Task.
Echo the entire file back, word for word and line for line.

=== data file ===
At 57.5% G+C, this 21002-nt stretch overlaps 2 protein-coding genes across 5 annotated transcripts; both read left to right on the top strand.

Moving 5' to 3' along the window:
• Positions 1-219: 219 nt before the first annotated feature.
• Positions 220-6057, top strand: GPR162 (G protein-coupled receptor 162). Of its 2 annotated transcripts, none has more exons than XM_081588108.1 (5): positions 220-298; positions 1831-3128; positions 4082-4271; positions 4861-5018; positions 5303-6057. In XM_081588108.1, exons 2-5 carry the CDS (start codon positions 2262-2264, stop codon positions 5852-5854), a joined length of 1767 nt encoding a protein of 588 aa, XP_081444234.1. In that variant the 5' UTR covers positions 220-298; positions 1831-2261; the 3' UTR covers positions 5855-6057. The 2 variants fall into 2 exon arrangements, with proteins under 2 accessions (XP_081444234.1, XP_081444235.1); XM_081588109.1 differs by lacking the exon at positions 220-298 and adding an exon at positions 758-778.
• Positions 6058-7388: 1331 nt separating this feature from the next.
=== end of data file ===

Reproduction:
At 57.5% G+C, this 21002-nt stretch overlaps 2 protein-coding genes across 5 annotated transcripts; both read left to right on the top strand.

Moving 5' to 3' along the window:
• Positions 1-219: 219 nt before the first annotated feature.
• Positions 220-6057, top strand: GPR162 (G protein-coupled receptor 162). Of its 2 annotated transcripts, none has more exons than XM_081588108.1 (5): positions 220-298; positions 1831-3128; positions 4082-4271; positions 4861-5018; positions 5303-6057. In XM_081588108.1, exons 2-5 carry the CDS (start codon positions 2262-2264, stop codon positions 5852-5854), a joined length of 1767 nt encoding a protein of 588 aa, XP_081444234.1. In that variant the 5' UTR covers positions 220-298; positions 1831-2261; the 3' UTR covers positions 5855-6057. The 2 variants fall into 2 exon arrangements, with proteins under 2 accessions (XP_081444234.1, XP_081444235.1); XM_081588109.1 differs by lacking the exon at positions 220-298 and adding an exon at positions 758-778.
• Positions 6058-7388: 1331 nt separating this feature from the next.